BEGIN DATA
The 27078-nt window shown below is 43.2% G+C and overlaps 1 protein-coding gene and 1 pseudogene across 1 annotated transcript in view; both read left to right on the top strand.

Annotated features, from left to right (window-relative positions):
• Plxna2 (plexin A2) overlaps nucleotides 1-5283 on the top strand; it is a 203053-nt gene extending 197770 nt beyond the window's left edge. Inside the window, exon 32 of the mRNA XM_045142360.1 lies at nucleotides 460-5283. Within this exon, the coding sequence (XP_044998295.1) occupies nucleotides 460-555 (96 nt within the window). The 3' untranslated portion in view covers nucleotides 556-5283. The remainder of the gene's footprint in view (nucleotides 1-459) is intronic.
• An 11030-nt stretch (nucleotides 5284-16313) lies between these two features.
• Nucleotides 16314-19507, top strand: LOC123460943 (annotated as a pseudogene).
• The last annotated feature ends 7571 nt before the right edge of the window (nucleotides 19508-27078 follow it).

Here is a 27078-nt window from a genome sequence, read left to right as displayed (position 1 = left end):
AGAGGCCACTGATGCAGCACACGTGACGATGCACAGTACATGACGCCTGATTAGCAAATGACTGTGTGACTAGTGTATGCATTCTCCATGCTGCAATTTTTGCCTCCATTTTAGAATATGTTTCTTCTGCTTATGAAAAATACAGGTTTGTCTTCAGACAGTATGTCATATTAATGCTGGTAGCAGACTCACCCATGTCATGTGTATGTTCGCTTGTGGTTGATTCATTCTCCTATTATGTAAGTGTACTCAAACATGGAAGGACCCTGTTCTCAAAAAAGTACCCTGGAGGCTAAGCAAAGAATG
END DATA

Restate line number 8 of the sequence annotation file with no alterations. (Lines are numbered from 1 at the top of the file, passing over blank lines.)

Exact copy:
AGAGGCCACTGATGCAGCACACGTGACGATGCACAGTACATGACGCCTGATTAGCAAATGACTGTGTGACTAGTGTATGCATTCTCCATGCTGCAATTTTTGCCTCCATTTTAGAATATGTTTCTTCTGCTTATGAAAAATACAGGTTTGTCTTCAGACAGTATGTCATATTAATGCTGGTAGCAGACTCACCCATGTCATGTGTATGTTCGCTTGTGGTTGATTCATTCTCCTATTATGTAAGTGTACTCAAACATGGAAGGACCCTGTTCTCAAAAAAGTACCCTGGAGGCTAAGCAAAGAATG